During the summer of 2020, I was feeling a bit detached from photographing myself. This was a result of social unrest and the pandemic. In June, I went back home to Alabama for a couple of months to be with family. I spent a lot of time between my Grandmother and my Mom’s home, both of whom I am very close with. We went through photo albums together and loose images hanging around in tubs. It took weeks to go through hundreds of photos from the late 19th century to the present. By the time I finished, I winded up scanning over 800 images. I had become very attached to the language of the archive and what it could say about the people in the images. I found it beautiful to see how my family depicted themselves. I enjoyed the conversations with my Nanny and Mom about them all. Yet, this moment was the catalyst to me questioning the stakes when we are not able to speak for ourselves.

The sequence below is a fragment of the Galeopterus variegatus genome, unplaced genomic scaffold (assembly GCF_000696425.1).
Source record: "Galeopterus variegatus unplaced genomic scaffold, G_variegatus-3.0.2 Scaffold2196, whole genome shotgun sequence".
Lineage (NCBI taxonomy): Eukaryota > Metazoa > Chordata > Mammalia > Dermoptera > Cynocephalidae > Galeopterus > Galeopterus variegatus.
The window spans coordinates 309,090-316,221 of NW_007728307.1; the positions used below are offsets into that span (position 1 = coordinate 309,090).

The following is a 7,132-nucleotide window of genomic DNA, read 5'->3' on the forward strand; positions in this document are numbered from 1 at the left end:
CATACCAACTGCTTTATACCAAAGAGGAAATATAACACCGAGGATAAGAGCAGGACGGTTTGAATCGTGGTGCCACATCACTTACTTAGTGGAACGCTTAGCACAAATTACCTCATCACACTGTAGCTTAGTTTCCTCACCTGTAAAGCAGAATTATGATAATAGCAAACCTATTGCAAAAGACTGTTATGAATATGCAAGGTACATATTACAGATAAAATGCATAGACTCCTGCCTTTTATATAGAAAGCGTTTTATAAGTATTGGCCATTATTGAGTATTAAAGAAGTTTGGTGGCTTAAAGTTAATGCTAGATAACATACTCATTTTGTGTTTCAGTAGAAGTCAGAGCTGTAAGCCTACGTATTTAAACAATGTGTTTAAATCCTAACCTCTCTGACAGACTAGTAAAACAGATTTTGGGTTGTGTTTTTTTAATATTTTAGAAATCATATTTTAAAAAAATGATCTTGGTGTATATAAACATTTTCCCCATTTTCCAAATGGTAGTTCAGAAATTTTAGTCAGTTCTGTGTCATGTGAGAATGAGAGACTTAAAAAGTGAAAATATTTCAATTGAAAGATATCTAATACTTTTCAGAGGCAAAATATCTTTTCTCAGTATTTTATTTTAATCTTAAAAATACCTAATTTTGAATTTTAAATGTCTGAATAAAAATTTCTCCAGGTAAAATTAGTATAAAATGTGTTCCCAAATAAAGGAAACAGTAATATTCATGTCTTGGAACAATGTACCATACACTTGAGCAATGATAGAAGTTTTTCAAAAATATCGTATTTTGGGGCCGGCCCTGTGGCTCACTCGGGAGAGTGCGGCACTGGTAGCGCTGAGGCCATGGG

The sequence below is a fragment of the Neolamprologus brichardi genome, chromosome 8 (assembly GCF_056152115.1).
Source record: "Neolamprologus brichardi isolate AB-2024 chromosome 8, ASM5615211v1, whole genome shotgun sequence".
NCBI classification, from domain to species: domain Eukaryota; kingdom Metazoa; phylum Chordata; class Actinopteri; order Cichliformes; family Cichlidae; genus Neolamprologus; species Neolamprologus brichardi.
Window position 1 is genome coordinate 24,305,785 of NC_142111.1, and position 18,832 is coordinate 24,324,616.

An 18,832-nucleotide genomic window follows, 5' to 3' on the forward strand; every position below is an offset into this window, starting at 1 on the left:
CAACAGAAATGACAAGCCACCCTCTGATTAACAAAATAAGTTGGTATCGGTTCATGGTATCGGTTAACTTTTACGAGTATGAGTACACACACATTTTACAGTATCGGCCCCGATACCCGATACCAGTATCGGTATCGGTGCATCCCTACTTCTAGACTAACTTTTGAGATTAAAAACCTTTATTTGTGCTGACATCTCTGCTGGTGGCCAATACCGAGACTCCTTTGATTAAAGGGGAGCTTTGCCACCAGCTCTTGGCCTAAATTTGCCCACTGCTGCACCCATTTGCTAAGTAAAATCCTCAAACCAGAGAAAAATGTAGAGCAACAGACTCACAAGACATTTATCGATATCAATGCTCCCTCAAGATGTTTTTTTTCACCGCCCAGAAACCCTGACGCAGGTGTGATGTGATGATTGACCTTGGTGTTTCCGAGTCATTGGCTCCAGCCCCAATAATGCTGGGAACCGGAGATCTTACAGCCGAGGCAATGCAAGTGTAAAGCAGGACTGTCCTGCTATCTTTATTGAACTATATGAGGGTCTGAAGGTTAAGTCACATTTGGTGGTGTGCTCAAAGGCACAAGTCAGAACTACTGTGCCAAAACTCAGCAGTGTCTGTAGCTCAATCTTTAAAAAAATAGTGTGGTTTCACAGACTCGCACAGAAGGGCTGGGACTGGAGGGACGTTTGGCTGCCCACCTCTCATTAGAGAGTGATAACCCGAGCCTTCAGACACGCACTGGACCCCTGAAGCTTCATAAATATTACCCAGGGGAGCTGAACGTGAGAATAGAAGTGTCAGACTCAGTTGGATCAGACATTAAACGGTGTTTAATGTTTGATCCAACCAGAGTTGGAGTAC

My practice is currently revolving around two questions. What can visual art tell us about the depiction of Black women throughout visual art history? How have those negative depictions of Black women lead to their lack of mental and physical care? I have spent the last couple of months researching collections. All my images are from the Art Institute of Chicago. I have re-photographed, re-captioned, and re-contextualized the original works I have researched. This is my way of protecting Black women’s bodies and their humanity.